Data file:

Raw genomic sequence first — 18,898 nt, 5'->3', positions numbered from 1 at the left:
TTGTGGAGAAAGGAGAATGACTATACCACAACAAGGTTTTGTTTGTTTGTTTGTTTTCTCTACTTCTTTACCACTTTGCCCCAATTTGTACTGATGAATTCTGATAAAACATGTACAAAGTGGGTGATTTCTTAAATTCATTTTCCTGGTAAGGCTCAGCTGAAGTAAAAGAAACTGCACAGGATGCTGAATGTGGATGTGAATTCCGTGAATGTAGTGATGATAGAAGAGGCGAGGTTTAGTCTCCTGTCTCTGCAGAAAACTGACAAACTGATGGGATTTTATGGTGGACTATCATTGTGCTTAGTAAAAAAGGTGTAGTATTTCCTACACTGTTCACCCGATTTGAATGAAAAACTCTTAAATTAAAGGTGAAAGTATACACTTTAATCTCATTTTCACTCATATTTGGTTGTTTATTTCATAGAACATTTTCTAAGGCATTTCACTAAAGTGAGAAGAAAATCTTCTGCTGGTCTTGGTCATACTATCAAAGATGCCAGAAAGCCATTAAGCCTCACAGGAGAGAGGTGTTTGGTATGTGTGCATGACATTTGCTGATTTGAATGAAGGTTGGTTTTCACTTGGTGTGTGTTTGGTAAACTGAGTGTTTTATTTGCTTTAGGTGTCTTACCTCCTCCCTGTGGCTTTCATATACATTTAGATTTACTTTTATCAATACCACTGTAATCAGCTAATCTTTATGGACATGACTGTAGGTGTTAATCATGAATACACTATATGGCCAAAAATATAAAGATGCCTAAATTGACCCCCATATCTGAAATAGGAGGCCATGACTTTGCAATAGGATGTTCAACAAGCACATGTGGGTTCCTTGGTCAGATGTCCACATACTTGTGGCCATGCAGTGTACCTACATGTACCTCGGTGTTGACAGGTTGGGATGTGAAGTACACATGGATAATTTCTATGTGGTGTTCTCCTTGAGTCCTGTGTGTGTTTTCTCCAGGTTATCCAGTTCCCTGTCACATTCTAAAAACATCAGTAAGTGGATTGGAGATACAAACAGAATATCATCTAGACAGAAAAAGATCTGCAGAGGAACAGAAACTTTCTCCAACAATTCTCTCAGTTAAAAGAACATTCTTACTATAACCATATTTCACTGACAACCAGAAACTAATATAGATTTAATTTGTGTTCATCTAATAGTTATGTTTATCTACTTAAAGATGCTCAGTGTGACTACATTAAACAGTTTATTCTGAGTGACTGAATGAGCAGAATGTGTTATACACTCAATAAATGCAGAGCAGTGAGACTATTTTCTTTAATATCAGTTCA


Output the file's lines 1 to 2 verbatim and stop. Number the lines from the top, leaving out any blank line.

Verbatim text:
Raw genomic sequence first — 18,898 nt, 5'->3', positions numbered from 1 at the left:
TTGTGGAGAAAGGAGAATGACTATACCACAACAAGGTTTTGTTTGTTTGTTTGTTTTCTCTACTTCTTTACCACTTTGCCCCAATTTGTACTGATGAATTCTGATAAAACATGTACAAAGTGGGTGATTTCTTAAATTCATTTTCCTGGTAAGGCTCAGCTGAAGTAAAAGAAACTGCACAGGATGCTGAATGTGGATGTGAATTCCGTGAATGTAGTGATGATAGAAGAGGCGAGGTTTAGTCTCCTGTCTCTGCAGAAAACTGACAAACTGATGGGATTTTATGGTGGACTATCATTGTGCTTAGTAAAAAAGGTGTAGTATTTCCTACACTGTTCACCCGATTTGAATGAAAAACTCTTAAATTAAAGGTGAAAGTATACACTTTAATCTCATTTTCACTCATATTTGGTTGTTTATTTCATAGAACATTTTCTAAGGCATTTCACTAAAGTGAGAAGAAAATCTTCTGCTGGTCTTGGTCATACTATCAAAGATGCCAGAAAGCCATTAAGCCTCACAGGAGAGAGGTGTTTGGTATGTGTGCATGACATTTGCTGATTTGAATGAAGGTTGGTTTTCACTTGGTGTGTGTTTGGTAAACTGAGTGTTTTATTTGCTTTAGGTGTCTTACCTCCTCCCTGTGGCTTTCATATACATTTAGATTTACTTTTATCAATACCACTGTAATCAGCTAATCTTTATGGACATGACTGTAGGTGTTAATCATGAATACACTATATGGCCAAAAATATAAAGATGCCTAAATTGACCCCCATATCTGAAATAGGAGGCCATGACTTTGCAATAGGATGTTCAACAAGCACATGTGGGTTCCTTGGTCAGATGTCCACATACTTGTGGCCATGCAGTGTACCTACATGTACCTCGGTGTTGACAGGTTGGGATGTGAAGTACACATGGATAATTTCTATGTGGTGTTCTCCTTGAGTCCTGTGTGTGTTTTCTCCAGGTTATCCAGTTCCCTGTCACATTCTAAAAACATCAGTAAGTGGATTGGAGATACAAACAGAATATCATCTAGACAGAAAAAGATCTGCAGAGGAACAGAAACTTTCTCCAACAATTCTCTCAGTTAAAAGAACATTCTTACTATAACCATATTTCACTGACAACCAGAAACTAATATAGATTTAATTTGTGTTCATCTAATAGTTATGTTTATCTACTTAAAGATGCTCAGTGTGACTACATTAAACAGTTTATTCTGAGTGACTGAATGAGCAGAATGTGTTATACACTCAATAAATGCAGAGCAGTGAGACTATTTTCTTTAATATCAGTTCA